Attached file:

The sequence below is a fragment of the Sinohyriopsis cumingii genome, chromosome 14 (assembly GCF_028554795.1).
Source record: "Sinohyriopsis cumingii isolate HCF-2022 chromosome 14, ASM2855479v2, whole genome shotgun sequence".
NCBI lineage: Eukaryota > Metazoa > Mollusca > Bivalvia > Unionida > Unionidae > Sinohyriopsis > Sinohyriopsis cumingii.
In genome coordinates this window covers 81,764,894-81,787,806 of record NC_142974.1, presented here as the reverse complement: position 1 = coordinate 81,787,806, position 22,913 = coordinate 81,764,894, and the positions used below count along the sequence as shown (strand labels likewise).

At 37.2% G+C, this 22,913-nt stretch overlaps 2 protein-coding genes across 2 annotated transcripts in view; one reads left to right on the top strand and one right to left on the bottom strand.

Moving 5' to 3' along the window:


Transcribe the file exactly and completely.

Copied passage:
The sequence below is a fragment of the Sinohyriopsis cumingii genome, chromosome 14 (assembly GCF_028554795.1).
Source record: "Sinohyriopsis cumingii isolate HCF-2022 chromosome 14, ASM2855479v2, whole genome shotgun sequence".
NCBI lineage: Eukaryota > Metazoa > Mollusca > Bivalvia > Unionida > Unionidae > Sinohyriopsis > Sinohyriopsis cumingii.
In genome coordinates this window covers 81,764,894-81,787,806 of record NC_142974.1, presented here as the reverse complement: position 1 = coordinate 81,787,806, position 22,913 = coordinate 81,764,894, and the positions used below count along the sequence as shown (strand labels likewise).

At 37.2% G+C, this 22,913-nt stretch overlaps 2 protein-coding genes across 2 annotated transcripts in view; one reads left to right on the top strand and one right to left on the bottom strand.

Moving 5' to 3' along the window: